The Greatest Beer Run Ever Review: Peter Farrelly's Films Are Getting Dumb & Dumber [TIFF]

Sometimes, I worry that the age of social media will distort our collective memory, with conspiracy theories and "fake news" narratives twisting our sense of reality to the point where we can no longer recognize history. And after watching "The Greatest Beer Run Ever," I fear this has already happened.

"The Greatest Beer Run Ever," which premiered at the 2022 Toronto International Film Festival, is a movie that dares to ask: was the Vietnam War ... a bad thing? Over a two-hour run-time, the film follows the lovable, simple-minded John "Chickie" Donohue (Zac Efron) as he travels to Vietnam to bring beers to the troops, hoping his friendly gesture will help boost morale. Chickie, like the rest of his neighborhood buddies, believes "their boys" are "saving the world," and that the journalists documenting the war and the protestors demonstrating for peace are all entitled jerks who don't appreciate freedom. But ho! When Chickie goes to a war zone, it turns out that being shot at and seeing villagers napalmed isn't so fun. Also, a bug crawls on his face and it's really gross! At least those soldiers got to drink some warm, sudsy ones.  

"The Greatest Beer Run Ever" is a dumb movie that revels in its own idiocy. It starts from a place of extreme ignorance that it couldn't possible recovery from; I understand that it's based on a true story and that in 1967, the real-life Chickie and his friends probably did think that America's involvement in the Vietnam war was heroic and just — but this is 2022. Everyone in the audience knows that's not the case (I hope). We've had half a century's worth of films depicting the horrors of that conflict — from "Platoon" and "Apocalypse Now" to more darkly comedic films like "Full Metal Jacket" — heck, even "Tropic Thunder" touched on the topic. The "Rambo" films and to a lesser extent "Forrest Gump" showed the lasting trauma felt by the veterans who returned from Vietnam. It's a baffling choice to launch into a Vietnam movie without that self-awareness.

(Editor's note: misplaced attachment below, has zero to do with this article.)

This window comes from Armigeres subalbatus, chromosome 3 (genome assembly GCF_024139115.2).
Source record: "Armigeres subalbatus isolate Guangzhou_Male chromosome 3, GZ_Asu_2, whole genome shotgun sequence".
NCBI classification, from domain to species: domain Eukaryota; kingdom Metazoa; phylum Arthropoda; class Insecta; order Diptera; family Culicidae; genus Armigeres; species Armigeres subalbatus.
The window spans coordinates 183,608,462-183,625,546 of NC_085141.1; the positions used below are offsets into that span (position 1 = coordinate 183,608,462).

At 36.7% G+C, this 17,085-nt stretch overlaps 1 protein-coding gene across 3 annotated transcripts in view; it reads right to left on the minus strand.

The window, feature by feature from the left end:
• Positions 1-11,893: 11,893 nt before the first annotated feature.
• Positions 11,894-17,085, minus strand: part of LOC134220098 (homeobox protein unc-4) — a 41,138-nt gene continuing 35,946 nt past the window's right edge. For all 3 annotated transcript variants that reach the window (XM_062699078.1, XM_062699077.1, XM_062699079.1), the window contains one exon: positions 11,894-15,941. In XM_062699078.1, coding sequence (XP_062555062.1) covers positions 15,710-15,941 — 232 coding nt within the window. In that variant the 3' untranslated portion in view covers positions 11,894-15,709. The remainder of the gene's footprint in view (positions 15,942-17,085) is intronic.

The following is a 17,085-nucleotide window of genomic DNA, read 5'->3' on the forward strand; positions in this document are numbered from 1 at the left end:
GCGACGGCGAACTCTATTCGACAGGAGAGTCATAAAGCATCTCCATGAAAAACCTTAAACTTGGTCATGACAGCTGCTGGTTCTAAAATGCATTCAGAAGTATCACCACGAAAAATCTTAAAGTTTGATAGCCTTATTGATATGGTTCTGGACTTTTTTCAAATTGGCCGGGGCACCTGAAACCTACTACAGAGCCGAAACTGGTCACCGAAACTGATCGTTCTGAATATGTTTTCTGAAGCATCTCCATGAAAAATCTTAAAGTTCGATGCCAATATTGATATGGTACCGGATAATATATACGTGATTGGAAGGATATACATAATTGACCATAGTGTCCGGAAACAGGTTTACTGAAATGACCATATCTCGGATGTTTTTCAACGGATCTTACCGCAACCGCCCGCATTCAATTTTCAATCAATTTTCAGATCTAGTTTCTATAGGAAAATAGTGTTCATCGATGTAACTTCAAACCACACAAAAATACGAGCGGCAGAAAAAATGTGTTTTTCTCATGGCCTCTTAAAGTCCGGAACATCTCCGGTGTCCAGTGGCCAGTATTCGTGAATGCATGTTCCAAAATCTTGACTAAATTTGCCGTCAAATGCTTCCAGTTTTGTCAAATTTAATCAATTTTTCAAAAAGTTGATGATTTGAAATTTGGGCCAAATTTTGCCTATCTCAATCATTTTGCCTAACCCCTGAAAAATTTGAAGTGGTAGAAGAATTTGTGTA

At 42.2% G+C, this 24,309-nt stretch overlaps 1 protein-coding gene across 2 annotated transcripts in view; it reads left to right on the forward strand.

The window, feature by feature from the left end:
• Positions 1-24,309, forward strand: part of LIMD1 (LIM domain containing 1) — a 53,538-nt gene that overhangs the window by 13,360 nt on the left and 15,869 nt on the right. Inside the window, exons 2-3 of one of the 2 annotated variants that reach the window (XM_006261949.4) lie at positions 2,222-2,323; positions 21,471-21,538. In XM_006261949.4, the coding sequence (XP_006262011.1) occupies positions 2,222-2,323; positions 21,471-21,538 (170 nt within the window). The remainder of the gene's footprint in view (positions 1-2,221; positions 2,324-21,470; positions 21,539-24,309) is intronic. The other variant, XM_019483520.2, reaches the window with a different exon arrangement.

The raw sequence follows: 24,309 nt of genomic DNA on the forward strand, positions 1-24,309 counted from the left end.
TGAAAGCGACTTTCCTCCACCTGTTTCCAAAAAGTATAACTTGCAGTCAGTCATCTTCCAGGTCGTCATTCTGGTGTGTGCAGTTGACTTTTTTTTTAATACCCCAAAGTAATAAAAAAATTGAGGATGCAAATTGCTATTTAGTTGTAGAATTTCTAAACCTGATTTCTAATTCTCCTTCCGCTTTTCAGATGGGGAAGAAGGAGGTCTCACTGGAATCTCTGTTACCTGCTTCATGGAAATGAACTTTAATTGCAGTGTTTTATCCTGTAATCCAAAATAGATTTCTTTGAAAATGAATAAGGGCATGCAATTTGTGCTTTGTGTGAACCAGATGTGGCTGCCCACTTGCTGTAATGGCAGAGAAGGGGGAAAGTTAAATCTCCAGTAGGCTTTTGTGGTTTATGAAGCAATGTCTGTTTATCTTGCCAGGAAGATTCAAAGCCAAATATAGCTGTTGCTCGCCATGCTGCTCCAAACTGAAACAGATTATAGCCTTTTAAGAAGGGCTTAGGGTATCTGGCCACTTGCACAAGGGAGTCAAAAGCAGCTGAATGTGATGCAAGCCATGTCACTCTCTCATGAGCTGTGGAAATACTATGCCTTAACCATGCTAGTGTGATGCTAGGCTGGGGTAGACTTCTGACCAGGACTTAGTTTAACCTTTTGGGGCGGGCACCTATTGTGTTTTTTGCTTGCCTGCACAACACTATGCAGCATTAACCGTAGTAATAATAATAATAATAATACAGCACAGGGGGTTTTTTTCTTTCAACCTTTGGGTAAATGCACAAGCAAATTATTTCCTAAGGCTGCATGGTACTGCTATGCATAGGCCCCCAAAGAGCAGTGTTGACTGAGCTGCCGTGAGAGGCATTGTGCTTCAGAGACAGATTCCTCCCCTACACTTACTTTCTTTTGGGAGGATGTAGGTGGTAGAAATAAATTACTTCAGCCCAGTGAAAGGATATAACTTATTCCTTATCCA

A neat premise but not much else

The greatest sin "The Greatest Beer Run Ever" commits is failing to be funny. The movie's first half is painfully boring. Farrelly seems unsure how to get the story off the ground, and he spends far too much of the runtime setting up Chickie and his buddies back home. When we actually do get to Saigon, the film continues to plod along at a solemn pace, meandering in the story and lingering on bits that grow stale almost immediately. There are some laughs: Efron has a natural comedic timing that elevates the middling gags and jokes. The premise is cute, but the material itself just doesn't lend itself to this kind of story. The humor feels misplaced, and the drama has no weight to it because the attempts at comedy keep undercutting the severity of the situation. This is a perfect example of how not to do a comedy-drama. 

The "message" is pathetically inadequate and watered-down; the "bad" guys are the lying politicians and the CIA operatives, while the soldiers are all good guys just caught up in a bad situation. The Vietnamese are all fifth business to the white, male characters: we're not supposed to care about their homes, what the conflict is doing to the environment, or how many innocent women and children have been burned alive by napalm. The biggest eye-opener is when Chickie sees dead bodies in the street during the film's climax — but weirdly not a dozen scenes earlier when he walked by a plane unloading dozens of American corpses in body bags. This one of many examples where the needs of the plot dictates the character's actions rather than the character's motivations organically dictating his response to the world. In other words, it's bad writing. 

There's very little care put into the story in "The Greatest Beer Run Ever," and as a result, the character choices and dialogue feel forced. Far too much screen-time that's just "Chickie does a dumb thing." For a movie proudly based on a "true story," it rings false from start to finish.

/Film Rating: 4 out of 10